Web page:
But the trends are not all upward. Black women who work year-round, full-time reached rough pay parity with white women by the late 1970s. But since then, a pay gap has formed anew, leaving earnings among that group of black women about 10 percent behind their white counterparts, according to a report for the president’s advisory council on race; black men in that category, meanwhile, are making almost 20 percent less than white men.

Overall, median earnings for black women fell by 1.2 percent between 1990 and 1996, according to 1997 census data. And fewer than one in three black women executives said they were satisfied with their career advancement, according to a 1998 survey.

Perhaps most threatening to their upward mobility, black women disproportionally find themselves raising families without the help of a spouse. About one in three black families on Long Island is headed by single women who, without the financial assistance of partners, often slip down the economic ladder.

Black women who reach a position of middle class have to worry about family members and parents who are not as well off, said Diane Harriford, director of women studies at Vassar College. It’s not as if once you’re middle class black women you’re home free. I don’t think there is going to be any rest for black women in the 21st Century.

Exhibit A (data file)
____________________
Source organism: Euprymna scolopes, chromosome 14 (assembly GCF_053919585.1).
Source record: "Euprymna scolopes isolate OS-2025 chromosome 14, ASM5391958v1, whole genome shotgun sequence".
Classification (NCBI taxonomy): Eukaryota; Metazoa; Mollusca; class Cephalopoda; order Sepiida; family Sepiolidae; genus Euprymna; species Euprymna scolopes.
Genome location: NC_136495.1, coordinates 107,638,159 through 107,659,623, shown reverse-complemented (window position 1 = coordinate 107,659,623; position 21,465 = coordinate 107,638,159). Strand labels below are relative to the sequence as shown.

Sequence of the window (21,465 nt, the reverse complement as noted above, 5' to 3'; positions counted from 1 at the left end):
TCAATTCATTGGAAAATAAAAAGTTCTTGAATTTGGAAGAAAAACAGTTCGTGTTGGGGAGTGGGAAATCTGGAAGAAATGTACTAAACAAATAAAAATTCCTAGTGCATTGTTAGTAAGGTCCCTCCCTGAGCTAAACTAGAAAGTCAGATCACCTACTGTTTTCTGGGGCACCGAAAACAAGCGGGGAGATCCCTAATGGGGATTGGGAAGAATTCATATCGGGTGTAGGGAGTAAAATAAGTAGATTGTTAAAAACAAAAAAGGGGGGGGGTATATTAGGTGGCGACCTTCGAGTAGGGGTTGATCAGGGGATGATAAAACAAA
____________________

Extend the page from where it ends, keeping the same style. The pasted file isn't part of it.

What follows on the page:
But as difficult as it will be for more educated black women, it will be much harder for black women lacking skills.

Although blacks make up about 8 percent of Long Islanders, black women make up about two-fifths of welfare clients in Nassau, and households headed by black women make up about one-fifth of Suffolk welfare households, according to a Newsday analysis of county welfare figures. And black women are represented in large numbers at Long Island’s food assistance networks, such as soup kitchens and food pantries. According to a 1997 study by the national group Second Harvest, in conjunction with the regional food bank Long Island Cares, 70 percent of clients were women, while 35 percent were black.

Black women continue to be statistically overrepresented in 1996 census poverty data as well: 31 percent of black women nationwide live below the poverty level, compared with 12.6 percent of white women.

There will be a larger portion of African-American women on public assistance until such time they are totally integrated educationally into society, said Jack O’Connell, executive director of the Health and Welfare Council of Long Island, a nonprofit human service agency.

Since the advent of welfare reform in 1996, the welfare rolls have been cut across the board in Nassau and Suffolk, but the percentage of the rolls made up of black women has risen. Nevertheless, some women say the changes in welfare will lead to greater self reliance as women are forced to undergo job training, improve their skills and make it on their own.

We need ourselves to get where we want to be, not all this depending on this or that, said Cummings, who underwent job training that led to her two-job, 12-hour day, and now aspires to keep moving up the economic ladder. I just want us all to invest more in ourselves, feel better about ourselves, and teach that to our children.